When President Barack Obama’s $789 billion economic stimulus plan was signed into law, it became the American Recovery and Reinvestment Act. Given the staggering amount of information surrounding the stimulus package, this breakdown aims to help college-bound students understand how to take advantage of the recently approved funds—nearly $100 billion of which will go to education.
Portions of the ARRA will go toward:
-Preventing teacher layoffs
According to a recent study conducted by the University of Washington, states were facing education spending cuts of up to 15 percent (or roughly 574,000 teaching jobs) prior to the stimulus. In response, more than $78 billion in allocated funds will allow states and school districts to prevent layoffs, bolster program budgets, and increase focus on at-risk and special needs students.
-Tax cuts for college-bound students
The stimulus package will help the education sector grow through the recession by offering a new $2,500 American Opportunity Tax Credit. As a result, many previously ineligible high school seniors will get a valuable leg up on paying for college.
-Larger Pell Grants
Another way that the economic stimulus will make college more affordable is by increasing the maximum award level for the need-based Pell Grant by $500.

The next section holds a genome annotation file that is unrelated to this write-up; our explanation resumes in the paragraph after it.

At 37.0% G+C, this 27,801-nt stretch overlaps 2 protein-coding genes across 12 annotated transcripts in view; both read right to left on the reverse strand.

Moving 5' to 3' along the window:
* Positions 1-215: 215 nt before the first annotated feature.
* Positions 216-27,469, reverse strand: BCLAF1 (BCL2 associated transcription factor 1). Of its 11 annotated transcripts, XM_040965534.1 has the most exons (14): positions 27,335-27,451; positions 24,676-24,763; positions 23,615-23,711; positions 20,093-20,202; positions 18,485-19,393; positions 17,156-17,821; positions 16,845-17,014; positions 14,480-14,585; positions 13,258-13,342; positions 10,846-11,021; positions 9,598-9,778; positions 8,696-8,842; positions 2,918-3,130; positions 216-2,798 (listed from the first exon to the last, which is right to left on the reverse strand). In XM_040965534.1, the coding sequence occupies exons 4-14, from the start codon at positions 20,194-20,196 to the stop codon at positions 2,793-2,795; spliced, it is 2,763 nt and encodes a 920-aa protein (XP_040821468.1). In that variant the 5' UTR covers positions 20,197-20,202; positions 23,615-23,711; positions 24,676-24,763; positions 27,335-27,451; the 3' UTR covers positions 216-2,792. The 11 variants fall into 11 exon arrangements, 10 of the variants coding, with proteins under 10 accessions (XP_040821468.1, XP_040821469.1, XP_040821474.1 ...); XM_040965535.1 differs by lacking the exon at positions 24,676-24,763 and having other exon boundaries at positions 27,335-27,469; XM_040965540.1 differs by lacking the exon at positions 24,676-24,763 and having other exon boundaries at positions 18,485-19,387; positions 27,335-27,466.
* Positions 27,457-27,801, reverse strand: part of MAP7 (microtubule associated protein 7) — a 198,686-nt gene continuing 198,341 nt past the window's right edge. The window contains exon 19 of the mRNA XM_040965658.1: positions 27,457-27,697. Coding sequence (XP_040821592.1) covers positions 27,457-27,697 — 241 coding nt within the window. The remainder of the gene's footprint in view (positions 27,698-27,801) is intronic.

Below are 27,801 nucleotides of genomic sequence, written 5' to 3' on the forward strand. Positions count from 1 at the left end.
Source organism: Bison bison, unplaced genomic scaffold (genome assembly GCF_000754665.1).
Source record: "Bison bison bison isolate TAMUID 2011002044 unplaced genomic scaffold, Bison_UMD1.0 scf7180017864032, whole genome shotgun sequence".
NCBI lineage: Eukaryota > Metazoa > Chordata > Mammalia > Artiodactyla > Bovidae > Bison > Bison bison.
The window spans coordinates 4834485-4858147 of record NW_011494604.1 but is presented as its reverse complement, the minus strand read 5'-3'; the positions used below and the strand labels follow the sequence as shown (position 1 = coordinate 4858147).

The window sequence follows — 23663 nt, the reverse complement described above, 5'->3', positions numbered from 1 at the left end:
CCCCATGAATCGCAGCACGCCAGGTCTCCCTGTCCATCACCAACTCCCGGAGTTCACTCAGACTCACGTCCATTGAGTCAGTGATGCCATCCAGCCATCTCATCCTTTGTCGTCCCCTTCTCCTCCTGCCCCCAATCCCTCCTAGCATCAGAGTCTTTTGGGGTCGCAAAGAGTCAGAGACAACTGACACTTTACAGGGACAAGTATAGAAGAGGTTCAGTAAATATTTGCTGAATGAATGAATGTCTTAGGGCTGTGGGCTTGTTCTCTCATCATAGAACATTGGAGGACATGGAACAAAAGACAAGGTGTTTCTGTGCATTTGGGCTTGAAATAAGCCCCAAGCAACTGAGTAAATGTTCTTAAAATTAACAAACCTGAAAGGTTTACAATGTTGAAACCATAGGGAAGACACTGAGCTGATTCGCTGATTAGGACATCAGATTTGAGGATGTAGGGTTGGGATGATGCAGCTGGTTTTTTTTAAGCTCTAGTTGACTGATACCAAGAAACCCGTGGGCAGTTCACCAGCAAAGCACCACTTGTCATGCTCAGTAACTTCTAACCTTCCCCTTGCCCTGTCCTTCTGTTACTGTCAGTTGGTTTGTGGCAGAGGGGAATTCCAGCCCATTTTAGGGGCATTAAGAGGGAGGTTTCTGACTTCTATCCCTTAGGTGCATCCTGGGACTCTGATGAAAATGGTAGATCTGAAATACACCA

Everything from new campus buildings to technological and database enhancement will be paid for using the funds allocated for “higher education modernization, renovation, and repair.”
-Help for needy families
If a family is struggling to pay for food and housing, it goes without saying that their children’s education needs cannot be met. The 2009 economic stimulus will help alleviate such burdens by providing a 13.6 percent increase in food stamp payments, a new cash-assistance program called Temporary Assistance for Needy Families, and more funding for state and local groups that provide food and shelter for disadvantaged individuals.
Remaining portions of the stimulus package are earmarked for crucial higher education initiatives like funding work-study programs, streamlining the student aid process, and providing education for disabled persons and veterans.
In these rocky financial times, it can literally pay to be informed. If you’re considering enrolling in a degree program, or if you’re already a student, ask a financial aid representative at your school if you’re eligible for stimulus-related aid. Pay special attention to application deadlines and any required documentation. Remember that these financial measures are intended to provide an immediate (and temporary) boost to the economy, so the sooner you apply, the better.